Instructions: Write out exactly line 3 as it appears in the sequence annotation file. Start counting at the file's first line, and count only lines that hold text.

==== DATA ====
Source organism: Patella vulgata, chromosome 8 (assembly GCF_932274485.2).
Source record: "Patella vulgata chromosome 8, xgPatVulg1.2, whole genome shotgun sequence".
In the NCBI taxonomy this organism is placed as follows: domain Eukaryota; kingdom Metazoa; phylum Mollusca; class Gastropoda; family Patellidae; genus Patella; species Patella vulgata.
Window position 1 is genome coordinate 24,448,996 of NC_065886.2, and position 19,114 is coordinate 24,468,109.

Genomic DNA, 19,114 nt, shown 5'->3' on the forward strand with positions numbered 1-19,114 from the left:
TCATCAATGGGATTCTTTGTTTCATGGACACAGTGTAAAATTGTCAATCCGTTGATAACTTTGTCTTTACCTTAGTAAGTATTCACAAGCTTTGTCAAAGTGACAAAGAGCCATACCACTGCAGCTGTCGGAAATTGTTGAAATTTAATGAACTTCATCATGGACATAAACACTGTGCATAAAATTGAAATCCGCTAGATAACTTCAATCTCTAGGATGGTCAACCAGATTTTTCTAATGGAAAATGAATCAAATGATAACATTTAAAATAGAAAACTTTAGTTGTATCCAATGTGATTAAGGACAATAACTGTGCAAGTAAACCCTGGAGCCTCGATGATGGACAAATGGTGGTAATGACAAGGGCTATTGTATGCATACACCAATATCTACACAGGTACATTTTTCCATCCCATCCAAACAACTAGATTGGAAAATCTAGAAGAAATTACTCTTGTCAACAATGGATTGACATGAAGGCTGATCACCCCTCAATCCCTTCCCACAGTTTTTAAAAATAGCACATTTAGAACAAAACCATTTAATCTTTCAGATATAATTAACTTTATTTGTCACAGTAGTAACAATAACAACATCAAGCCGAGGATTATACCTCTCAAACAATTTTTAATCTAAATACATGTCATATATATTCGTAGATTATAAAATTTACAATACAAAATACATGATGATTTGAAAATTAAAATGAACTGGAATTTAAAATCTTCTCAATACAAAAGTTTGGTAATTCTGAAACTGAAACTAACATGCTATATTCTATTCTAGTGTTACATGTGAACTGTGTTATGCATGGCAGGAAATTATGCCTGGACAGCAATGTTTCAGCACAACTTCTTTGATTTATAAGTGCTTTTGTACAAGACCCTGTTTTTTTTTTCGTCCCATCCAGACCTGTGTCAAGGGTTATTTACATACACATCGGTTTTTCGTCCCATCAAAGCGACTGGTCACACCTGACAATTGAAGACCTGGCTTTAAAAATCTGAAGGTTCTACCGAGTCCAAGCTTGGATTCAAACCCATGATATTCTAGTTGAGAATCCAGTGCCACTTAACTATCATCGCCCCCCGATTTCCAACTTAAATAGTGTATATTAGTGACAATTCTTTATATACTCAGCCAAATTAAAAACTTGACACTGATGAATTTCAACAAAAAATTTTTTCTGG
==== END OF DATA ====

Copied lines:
In the NCBI taxonomy this organism is placed as follows: domain Eukaryota; kingdom Metazoa; phylum Mollusca; class Gastropoda; family Patellidae; genus Patella; species Patella vulgata.